jQuery: draggable objects details

In this post I'd like to make it clear to myself and you, dear reader, what happens behind the scenes of jQuery's draggable objects. jQuery UI is a great tool, but sometimes it's difficult to tame our scripts if we don't know all the details. Draggable objects fall into such category. Setting up a demo page to mimic the basic behavior of the widget section of Wordpress is not that easy because when we start coding we can't know all the nuts and bolts of dragging objects around the screen and from an element to another. Let's see these details.

It's all relative

Draggable objects are made relatively positioned by jQuery UI. This happens when jQuery UI adds draggable as a CSS class to the target element. But there's more: object coordinates are calculated by taking the page as a reference. This means that when you use the stop() method of the draggable() wrapper, the final coordinates of the target element are directly set as inline styles on such element.

Consider the example of two grids: one contains two rows of boxes and the other one is empty. You want to move the boxes from the first grid to the second. Once a box is dragged, you remove it from the first grid and you add it to the second. Basically, this is how Wordpress handles its widgets.

You have the following structure:

<div id="grid">

	<div class="row">
		<div class="box">1</div>
		<div class="box">2</div>
		<div class="box">3</div>
	<div class="row">
		<div class="box">4</div>
		<div class="box">5</div>
		<div class="box">6</div>

<div id="grid2"></div>

Problems with relative positioning

Boxes are floated. The basic styles are the following:

#grid {
	padding: 2em 0;
	margin: 0 auto;
	width: 615px;

div.row {
	height: 180px;
	padding-bottom: 5px;

div.box {
	width: 200px;
	height: 180px;
	line-height: 180px;
	text-align: center;
	font-size: 2em;
	background: #888;
	color: #fff;
	border-radius: 5px;
	float: left;
	margin-right: 5px;
	cursor: move;
	position: relative;

You try a first attempt with the following jQuery code:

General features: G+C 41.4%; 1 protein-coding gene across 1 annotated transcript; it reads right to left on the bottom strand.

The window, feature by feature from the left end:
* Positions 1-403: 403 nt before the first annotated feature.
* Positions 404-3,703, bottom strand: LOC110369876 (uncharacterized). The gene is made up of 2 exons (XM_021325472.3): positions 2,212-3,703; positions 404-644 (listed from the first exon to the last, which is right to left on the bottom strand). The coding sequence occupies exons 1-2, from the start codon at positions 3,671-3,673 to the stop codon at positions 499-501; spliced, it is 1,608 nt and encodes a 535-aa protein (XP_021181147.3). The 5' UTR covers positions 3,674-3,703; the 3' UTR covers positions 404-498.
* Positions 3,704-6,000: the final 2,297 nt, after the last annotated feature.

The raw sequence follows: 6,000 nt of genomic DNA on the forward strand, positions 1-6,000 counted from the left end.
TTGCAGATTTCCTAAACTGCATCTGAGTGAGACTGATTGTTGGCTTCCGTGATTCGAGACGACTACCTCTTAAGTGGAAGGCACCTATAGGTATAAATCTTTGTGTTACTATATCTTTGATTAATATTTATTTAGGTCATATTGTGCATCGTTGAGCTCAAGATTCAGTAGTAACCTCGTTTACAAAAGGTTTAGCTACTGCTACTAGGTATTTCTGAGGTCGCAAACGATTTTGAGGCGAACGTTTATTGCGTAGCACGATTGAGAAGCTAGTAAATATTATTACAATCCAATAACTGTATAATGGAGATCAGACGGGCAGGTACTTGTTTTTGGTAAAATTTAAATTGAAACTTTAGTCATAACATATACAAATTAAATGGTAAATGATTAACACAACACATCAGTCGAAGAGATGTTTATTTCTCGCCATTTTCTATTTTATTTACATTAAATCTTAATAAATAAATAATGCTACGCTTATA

var Grid = new function() {

  var context = $('#grid');
  var boxes = $('div.box', context);
  var target = $('#grid2');
  var runMovements = function() {
    boxes.each(function() {
      var box = $(this);
        start: function() {
            opacity: 0.7
          }, 'slow');       
        stop: function() {
         var copy = box.clone();
           opacity: 1
         }, 'slow');

  this.init = function() {

$(function() {



But it doesn't work as you expected: the dragged box disappear under the edges of the second grid while you're dragging it. Why? Because the second grid has a greater z-index value assigned automatically by the browsers. So the first thing you need to do is to set this value to -1:

#grid2 {
	width: 615px;
	margin: 1em auto;
	padding: 0;
	height: 370px;
	background: silver;
	position: relative;
	z-index: -1;

It still doesn't work: when you drop the box, the dragged box is positioned outside the target element. As we said earlier, coordinates are calculated taking the whole page as a reference, so we need to override this setting by zeroing the top and left properties of each dragged box:

#grid2 div.box {
	top: 0 !important;
	left: 0 !important;

The !important statement is used here to override the inline styles set by jQuery UI. You can see the test below.


Live test

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